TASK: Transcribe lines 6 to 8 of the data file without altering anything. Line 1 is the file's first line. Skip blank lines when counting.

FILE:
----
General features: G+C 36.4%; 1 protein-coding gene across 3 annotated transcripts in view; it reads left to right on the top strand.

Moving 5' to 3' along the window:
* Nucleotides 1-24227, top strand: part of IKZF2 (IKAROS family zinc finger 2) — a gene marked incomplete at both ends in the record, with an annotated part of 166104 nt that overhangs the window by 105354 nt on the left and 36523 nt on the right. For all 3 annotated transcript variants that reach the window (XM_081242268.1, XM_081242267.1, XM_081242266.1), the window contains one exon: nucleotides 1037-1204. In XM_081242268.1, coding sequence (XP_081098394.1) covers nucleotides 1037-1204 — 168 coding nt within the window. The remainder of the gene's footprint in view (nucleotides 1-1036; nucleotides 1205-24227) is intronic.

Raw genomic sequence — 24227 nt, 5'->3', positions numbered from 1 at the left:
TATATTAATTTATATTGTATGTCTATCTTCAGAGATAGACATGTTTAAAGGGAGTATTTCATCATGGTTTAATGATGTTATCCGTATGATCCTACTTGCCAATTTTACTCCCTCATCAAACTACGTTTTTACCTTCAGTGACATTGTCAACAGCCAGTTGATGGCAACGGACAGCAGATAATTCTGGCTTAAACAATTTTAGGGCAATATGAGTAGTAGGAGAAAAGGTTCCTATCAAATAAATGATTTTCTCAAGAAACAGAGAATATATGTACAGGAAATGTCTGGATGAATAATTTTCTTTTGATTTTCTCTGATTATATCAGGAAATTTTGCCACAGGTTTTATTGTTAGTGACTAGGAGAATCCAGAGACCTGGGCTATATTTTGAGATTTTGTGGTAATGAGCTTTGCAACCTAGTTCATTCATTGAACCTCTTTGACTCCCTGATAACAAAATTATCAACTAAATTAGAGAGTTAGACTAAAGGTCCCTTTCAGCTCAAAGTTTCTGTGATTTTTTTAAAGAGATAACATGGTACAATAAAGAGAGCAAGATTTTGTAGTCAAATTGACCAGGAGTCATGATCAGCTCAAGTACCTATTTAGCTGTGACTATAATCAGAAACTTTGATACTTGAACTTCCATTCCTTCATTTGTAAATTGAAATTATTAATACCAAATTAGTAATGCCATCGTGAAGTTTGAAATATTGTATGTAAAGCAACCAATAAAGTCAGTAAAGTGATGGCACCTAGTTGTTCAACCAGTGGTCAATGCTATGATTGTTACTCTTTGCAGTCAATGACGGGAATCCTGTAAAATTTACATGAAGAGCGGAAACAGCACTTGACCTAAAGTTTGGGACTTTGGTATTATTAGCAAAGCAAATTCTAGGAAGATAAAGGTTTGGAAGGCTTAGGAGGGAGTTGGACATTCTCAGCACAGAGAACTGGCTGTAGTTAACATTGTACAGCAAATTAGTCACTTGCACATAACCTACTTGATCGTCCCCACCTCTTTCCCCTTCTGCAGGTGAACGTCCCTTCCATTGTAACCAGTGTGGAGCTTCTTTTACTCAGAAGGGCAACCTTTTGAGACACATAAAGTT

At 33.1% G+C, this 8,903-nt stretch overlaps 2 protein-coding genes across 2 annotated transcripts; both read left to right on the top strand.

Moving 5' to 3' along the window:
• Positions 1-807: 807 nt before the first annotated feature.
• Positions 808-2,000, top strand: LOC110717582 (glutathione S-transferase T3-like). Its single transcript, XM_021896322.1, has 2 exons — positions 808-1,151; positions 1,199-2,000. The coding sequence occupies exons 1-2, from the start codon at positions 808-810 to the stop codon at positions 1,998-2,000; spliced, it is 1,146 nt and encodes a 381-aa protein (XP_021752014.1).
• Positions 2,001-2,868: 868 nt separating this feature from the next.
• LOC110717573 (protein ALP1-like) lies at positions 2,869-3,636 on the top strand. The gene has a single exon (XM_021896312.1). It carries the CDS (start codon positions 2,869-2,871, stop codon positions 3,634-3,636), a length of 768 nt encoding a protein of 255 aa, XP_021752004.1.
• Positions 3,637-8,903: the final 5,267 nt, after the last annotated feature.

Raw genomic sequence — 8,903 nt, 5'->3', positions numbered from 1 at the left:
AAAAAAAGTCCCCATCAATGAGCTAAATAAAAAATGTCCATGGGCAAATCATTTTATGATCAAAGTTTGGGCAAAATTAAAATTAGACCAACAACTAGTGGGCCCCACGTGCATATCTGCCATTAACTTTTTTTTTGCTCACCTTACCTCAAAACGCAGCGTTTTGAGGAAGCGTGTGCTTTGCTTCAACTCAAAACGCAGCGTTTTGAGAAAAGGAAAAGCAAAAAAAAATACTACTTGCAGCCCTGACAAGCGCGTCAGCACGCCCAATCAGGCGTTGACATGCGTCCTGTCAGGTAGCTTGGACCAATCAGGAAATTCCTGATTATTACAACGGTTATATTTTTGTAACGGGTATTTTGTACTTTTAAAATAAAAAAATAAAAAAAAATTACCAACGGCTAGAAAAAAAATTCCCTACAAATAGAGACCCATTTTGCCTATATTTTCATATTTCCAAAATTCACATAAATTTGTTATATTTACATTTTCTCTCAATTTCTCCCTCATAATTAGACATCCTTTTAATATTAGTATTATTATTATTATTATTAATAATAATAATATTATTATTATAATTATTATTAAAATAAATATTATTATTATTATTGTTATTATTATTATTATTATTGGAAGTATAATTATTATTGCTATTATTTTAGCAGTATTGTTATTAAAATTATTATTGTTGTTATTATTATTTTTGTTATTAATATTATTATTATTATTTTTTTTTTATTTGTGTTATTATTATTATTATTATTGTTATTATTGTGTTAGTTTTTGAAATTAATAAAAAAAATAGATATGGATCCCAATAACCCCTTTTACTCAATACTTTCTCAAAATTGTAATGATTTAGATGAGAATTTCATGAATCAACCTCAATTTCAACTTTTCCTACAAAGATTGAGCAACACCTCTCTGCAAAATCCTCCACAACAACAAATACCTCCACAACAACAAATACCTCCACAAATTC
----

At 33.1% G+C, this 8,903-nt stretch overlaps 2 protein-coding genes across 2 annotated transcripts; both read left to right on the top strand.

Moving 5' to 3' along the window:
• Positions 1-807: 807 nt before the first annotated feature.